And then in the early '80s, I came out here again to an event that was held at his home. And over the last, now more than, 20 years, Lew and Edie have spent a lot of time with Hillary and me, they've always been very generous to take us into their homes. I told Lew tonight I've been to so many fundraising events at his home, I expected him to pro-rate this year's property tax and send me my share -- (laughter) -- and I would pay.

But in a remarkable lifetime of personal and professional success, he has shown astonishing generosity to a wide range of causes, but never stopped believing that one of the things that he ought to do is be an active citizen and an active supporter of his political party.

He has been a good Democrat without being a negative partisan. We've laughed in the past about how he supported the presidential libraries of Republican Presidents, for example. But he was -- he is, and I think Walter is, in the best sense, people who believe in their party and believe they can be proud of it without having to run down people in the other party; people who can sit down across a table and have an honest discussion about honest differences. And that's really what I was pleading for in my speech tonight.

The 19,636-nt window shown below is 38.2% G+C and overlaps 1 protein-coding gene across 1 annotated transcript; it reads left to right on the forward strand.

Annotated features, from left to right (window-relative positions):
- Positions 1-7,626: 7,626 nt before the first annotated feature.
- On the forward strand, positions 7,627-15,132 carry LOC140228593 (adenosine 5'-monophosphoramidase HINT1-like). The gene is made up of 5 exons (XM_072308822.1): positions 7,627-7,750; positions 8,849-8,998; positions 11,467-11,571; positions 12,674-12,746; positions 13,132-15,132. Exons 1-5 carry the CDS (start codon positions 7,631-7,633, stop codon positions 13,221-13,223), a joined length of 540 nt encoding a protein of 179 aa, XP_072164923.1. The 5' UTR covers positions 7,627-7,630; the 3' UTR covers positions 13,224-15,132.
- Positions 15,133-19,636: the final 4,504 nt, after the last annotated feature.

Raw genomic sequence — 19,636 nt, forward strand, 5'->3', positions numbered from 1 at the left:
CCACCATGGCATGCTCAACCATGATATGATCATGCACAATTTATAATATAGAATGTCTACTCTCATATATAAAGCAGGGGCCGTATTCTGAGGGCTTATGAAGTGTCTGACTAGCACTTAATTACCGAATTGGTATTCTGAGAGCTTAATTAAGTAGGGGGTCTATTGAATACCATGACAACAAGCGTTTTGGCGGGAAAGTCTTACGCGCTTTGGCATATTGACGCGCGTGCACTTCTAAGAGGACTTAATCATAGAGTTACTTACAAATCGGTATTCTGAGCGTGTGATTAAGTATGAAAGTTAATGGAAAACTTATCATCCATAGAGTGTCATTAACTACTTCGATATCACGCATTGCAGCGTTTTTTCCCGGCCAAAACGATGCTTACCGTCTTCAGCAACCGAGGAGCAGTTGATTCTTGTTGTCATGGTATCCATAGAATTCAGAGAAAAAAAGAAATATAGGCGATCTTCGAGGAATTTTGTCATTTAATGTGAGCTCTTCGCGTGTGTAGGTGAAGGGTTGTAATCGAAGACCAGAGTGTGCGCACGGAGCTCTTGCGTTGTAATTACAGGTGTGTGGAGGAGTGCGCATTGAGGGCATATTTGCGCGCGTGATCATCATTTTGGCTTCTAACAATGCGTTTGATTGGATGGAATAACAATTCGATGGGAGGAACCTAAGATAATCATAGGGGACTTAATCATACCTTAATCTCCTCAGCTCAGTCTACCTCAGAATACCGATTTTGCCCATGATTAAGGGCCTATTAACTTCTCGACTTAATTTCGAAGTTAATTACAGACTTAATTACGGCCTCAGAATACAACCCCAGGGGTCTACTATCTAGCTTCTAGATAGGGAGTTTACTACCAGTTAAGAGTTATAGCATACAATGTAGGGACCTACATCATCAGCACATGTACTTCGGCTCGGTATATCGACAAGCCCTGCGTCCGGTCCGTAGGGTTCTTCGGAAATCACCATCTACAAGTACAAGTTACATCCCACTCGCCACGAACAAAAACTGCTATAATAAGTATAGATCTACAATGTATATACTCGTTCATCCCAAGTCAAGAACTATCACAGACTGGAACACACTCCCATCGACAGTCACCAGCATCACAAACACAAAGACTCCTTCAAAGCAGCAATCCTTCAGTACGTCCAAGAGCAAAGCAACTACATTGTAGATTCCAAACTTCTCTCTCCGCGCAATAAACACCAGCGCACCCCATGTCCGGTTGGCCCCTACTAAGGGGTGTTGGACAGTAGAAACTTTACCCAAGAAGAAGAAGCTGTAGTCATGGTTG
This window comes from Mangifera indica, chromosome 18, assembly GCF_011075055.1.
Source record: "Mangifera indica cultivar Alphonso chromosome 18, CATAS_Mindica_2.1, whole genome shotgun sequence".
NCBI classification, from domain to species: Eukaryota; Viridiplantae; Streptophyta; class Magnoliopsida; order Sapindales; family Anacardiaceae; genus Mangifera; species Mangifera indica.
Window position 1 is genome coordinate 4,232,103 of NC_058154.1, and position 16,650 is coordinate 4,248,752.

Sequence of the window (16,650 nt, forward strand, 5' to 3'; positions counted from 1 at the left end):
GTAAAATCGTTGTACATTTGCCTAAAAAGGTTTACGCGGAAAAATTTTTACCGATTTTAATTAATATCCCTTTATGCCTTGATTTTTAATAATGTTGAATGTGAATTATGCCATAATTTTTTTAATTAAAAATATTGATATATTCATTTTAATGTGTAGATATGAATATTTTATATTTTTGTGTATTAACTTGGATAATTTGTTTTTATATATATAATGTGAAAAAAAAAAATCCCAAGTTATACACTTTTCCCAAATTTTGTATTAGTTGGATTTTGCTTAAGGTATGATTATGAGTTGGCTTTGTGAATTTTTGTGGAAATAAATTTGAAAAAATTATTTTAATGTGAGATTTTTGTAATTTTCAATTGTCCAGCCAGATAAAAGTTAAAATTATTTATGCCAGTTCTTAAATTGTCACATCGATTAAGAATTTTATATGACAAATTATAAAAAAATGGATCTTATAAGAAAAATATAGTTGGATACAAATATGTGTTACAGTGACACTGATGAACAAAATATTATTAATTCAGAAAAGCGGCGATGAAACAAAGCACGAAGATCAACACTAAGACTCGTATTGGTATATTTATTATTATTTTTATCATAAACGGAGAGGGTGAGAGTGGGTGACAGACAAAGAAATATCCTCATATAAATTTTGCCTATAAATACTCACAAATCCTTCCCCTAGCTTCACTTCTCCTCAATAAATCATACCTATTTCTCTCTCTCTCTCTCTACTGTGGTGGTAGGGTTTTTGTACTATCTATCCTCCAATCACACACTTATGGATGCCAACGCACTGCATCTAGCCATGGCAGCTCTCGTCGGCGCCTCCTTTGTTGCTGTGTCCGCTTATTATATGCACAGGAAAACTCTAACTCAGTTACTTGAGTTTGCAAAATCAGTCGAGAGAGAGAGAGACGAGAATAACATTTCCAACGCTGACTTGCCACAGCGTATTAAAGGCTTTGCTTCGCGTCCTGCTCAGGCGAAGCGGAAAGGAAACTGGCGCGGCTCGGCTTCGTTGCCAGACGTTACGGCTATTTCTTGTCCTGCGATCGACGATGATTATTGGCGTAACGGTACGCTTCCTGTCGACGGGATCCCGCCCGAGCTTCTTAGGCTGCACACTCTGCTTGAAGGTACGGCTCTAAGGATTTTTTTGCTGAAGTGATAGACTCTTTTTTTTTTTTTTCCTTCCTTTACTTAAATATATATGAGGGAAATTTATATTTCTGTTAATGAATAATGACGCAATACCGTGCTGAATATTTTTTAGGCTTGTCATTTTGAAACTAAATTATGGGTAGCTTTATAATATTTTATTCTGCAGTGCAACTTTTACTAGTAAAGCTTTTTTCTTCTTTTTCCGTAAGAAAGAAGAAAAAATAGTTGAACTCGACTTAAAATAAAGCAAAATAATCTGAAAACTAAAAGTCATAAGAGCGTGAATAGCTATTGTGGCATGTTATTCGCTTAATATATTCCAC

You know, I don't think anybody who participates in the electoral process can have a genuine complaint if, after the election, everyone who votes is fully aware of the differences between the candidates and makes a really informed choice. And no one can complain. And this country is still around here after over 200 years because people normally get it right.

But the political parties play a role in that. And I can tell you, as someone with some measure of experience now spanning a few decades, there are very few Americans in the entire 20th century that were any more effective in supporting their parties in a patriotic way and, therefore, fulfilling their fundamental citizenship responsibilities -- very few who did it as well as Lew Wasserman.

Thank you very much. (Applause.)

END 10:27 P.M. PDT